Letters to the Editor

LETTERS Homeless, developers, taxes, Charlie Hebdo, Obama, Muslims, etc.

Homeless out, developers in

Re “Homeless leave river life behind” (Page A1, Jan. 13): West Sacramento can now develop the river area where 65 homeless people used to camp.

Now I’m clear on how the moving of the homeless came about. I’m all for development in the greater Sacramento area. We need jobs and salaries. However, for the 65, we are now paying for health insurance for most, Social Security for half, jail time for one to three, CalFresh or food stamps for 60 percent. These are all expenses not previously supported by the public for the 65.

Chronic homelessness is cheaper than public assistance. Adults do not need intervention like children at public expense.

Barbara Ramm, Sacramento

Homelessness fatigue

My husband and I work 12 hours a day and pay an enormous amount in federal and state taxes to help support homeless programs and housing. Your front-page photo of a homeless 54-year-old man who is in and out of prison and now cares for his 1-year-old son did not elicit sympathy from me.

Instead, I was saddened by the fact that this man was so cruel and selfish that he felt the need to hang on to his son instead of considering the child’s best interest.

Perhaps keeping the child gives him priority for housing. I know educated, self-sufficient, law-abiding adults who would adopt that child in a moment. Maybe The Sacramento Bee should run an article on homeless birth control education. Since the holidays, I have become tired of reading about the homeless population’s poor decisions. We already pay for them.

Janet F OMalley, Folsom

Fortune is fleeting

Re “Get to know homeless” and “Panhandling is no right” (Letters, Jan. 13): What an eye-opening juxtaposition of heart and mind between Don Branner’s letter “Get to know homeless” and Andrew Mattson’s letter “Panhandling is no right.” The begging issue is debatable, but I know which man I’d want in my company if my good fortune should wane.

Del Jack, Sacramento

Ambassadors matter

Re “France deserved better than a limp U.S. response” (Editorials, Jan. 13): America wasn’t represented at the Je Suis Charlie march in Paris? Don’t they teach history and civics anymore?

As the American ambassador to France, Jane D. Hartley, is the face of America in France. And as America’s ambassador to France, she stands in good company with Benjamin Franklin, John Adams, Thomas Jefferson, Gouverneur Morris, a prinicpal author of the U.S. Constitution, and James Monroe, who are among those who have served in that position since the American Revolution.

Rebel Kreklow, Fair Oaks

Give Obama a break

One remembers that the same crowd now vilifying the president for appearing to turn his nose up and not attending France’s own 9/11 memorial are the same ones who have long castigated that nation of stinky-cheese-loving, bourgeois-collectivist winos.

Of course, had President Barack Obama gone, he would have been denounced for locking arms with the East German ex-communist Angela Merkel, the philandering socialist Francois Hollande and other leaders of similar ilk.

These right-wing hypocrites are champions in the dubious art of believing that they can always have it both ways.

Spencer P. Le Gate, Sacramento

Obama stumbled badly

The Bee is 100 percent right. It is profoundly embarrassing that President Barack Obama failed to fulfill his responsibility to ensure appropriate demonstration of our country’s solidarity with our oldest ally, France, in the recent Paris march of world leaders.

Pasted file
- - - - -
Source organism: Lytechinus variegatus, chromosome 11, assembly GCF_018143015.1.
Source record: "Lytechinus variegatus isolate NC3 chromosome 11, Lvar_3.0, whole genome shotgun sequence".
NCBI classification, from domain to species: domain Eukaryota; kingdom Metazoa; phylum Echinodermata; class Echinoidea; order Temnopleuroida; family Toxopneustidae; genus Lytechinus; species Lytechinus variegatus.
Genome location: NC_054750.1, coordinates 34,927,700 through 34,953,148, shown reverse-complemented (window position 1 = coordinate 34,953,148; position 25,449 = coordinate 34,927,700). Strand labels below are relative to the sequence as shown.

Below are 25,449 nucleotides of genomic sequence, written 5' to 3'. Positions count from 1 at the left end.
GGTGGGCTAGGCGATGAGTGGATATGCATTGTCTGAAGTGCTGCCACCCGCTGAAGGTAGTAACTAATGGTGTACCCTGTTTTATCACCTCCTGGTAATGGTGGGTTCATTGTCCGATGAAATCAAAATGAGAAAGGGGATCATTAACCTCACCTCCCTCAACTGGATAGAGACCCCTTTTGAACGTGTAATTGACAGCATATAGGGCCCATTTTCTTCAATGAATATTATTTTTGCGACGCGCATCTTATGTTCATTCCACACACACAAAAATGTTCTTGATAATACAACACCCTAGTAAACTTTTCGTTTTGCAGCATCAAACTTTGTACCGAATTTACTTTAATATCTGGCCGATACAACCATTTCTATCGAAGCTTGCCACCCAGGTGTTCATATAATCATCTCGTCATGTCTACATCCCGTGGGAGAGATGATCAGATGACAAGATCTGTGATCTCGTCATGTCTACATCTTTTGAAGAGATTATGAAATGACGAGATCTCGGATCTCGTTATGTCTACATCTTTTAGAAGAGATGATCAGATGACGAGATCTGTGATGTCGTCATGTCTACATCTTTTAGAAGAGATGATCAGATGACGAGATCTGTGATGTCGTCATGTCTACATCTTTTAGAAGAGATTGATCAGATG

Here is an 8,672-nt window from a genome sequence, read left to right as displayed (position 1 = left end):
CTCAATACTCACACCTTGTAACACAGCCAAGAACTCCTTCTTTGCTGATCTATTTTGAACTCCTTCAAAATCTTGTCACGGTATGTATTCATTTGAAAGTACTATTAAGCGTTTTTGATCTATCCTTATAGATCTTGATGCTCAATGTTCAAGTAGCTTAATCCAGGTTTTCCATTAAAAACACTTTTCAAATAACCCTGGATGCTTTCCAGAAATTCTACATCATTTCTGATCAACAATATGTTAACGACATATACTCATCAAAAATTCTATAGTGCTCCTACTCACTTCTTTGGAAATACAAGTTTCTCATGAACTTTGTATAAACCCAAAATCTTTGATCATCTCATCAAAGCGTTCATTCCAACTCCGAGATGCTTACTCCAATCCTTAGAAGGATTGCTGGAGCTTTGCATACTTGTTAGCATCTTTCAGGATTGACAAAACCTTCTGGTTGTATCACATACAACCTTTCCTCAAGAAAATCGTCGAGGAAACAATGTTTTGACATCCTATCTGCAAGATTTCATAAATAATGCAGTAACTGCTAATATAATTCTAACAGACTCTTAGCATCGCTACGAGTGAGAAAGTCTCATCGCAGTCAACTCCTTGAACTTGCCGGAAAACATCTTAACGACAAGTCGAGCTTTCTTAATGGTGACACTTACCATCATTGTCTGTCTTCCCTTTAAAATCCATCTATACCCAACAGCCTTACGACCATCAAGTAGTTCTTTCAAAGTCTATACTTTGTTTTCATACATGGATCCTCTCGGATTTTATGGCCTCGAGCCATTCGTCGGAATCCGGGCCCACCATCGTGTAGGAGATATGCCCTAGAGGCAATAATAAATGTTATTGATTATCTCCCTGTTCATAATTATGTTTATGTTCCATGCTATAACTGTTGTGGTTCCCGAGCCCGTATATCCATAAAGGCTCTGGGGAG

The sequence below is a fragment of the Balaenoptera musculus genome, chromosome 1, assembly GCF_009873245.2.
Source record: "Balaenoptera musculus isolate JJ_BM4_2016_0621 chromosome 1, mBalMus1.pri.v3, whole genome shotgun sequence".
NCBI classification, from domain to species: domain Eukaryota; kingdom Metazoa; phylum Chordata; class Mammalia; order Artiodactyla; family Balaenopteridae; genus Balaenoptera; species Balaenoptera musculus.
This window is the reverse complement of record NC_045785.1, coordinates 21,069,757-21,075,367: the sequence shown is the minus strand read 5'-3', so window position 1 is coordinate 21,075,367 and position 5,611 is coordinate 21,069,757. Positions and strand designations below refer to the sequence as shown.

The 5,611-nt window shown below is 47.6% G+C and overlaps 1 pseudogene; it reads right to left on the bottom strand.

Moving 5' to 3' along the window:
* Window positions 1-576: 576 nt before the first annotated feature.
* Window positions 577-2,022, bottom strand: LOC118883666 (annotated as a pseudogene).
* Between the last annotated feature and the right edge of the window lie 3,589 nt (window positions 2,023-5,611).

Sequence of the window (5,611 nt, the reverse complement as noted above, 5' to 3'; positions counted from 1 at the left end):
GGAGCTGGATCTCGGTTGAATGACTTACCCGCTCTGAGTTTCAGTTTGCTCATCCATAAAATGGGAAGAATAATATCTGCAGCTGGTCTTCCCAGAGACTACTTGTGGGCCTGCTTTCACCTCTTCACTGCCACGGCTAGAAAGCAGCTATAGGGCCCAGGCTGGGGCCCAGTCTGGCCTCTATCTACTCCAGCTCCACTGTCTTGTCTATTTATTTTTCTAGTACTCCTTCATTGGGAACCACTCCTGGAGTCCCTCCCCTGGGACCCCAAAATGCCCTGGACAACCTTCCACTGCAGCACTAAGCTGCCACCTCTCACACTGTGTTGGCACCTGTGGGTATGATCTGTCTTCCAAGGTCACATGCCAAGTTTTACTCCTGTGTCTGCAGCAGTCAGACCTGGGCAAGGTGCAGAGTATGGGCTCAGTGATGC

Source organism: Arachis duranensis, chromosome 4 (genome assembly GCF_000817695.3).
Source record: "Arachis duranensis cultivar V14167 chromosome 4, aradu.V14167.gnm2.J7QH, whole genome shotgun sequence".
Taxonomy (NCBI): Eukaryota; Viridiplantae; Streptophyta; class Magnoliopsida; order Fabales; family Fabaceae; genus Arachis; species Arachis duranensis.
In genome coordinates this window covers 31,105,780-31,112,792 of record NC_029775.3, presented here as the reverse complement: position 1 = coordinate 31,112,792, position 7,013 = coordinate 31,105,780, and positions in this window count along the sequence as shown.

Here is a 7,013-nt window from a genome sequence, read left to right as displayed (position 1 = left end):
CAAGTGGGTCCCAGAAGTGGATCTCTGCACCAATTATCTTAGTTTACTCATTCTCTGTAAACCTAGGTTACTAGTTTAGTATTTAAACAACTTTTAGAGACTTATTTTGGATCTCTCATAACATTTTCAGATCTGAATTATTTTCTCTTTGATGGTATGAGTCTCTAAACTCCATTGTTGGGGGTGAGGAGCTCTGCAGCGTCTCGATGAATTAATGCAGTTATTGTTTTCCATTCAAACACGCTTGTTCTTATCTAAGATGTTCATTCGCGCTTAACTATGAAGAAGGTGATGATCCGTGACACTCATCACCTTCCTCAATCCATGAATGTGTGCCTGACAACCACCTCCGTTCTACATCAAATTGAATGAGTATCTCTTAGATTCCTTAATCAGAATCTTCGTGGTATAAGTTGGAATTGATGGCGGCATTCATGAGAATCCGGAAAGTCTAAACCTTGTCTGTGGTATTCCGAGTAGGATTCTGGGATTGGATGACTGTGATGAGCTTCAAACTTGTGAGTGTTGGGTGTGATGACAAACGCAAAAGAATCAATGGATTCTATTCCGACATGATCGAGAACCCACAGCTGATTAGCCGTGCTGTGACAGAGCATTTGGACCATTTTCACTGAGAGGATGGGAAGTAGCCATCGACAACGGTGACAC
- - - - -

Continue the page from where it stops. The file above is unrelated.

He can’t undo his lapse, but he can fire his head of diplomacy, John Kerry, for being so obtuse and undiplomatic as to label criticism as quibbling, rather than owning up to the administration’s obvious goof.

Robert A. Dell’Agostino, Sacramento

Now we know who leaders are

After seeing America’s absence at the Paris rally, now we know who the world’s leaders are.

Walter Johnson, Citrus Heights

Consider Nigeria

Let me add my voice to the wonder about the world’s lack of concern for the continuing massacre in Nigeria. The killing of 17 people by a radical Islamic group in France gets continuous media coverage and world concern, while the world turns its back on the continuing slaughter of thousands by another radical Islamic group in Nigeria.

It reminds me of the world’s lack of concern for the horrific slaughter in Rwanda two decades ago. Could it be the world just doesn’t care about these desperately poor countries because they offer nothing this world values? Aren’t these desperately poor people the ones Christ asked us to care for?

John West, Sacramento

Insults aren’t humorous

I’m as horrified at the murders of the French cartoonists as anybody and don’t condone this kind of violence against innocent people in any way.

However, I must ask, how far must we go to commend the victims of Charlie Hebdo when the company has been outright disrespectful to Islam and its billion-plus followers in the name of free speech? Surely, there is a point where we realize an act of free speech is hateful and shouldn’t be glorified as comedy, of all things. I believe that it is completely possible to mourn over the deaths of human beings without making them appear pristine.

Chelsea Chung, San Jose

Harris should stick around

Re “Harris enters race for Senate” (Page A1, Jan. 14): I sure wish Kamala Harris had told voters that she was going to bail on the office of attorney general the first chance she got before we all voted.

Looks like she will serve two years in her second term before she leaves, if she is elected to the U.S. Senate. The office of attorney general needs someone dedicated to long-term service. It appears that Harris’s term will result in a wasted vote and money.

M.A. Figueroa, Sacramento


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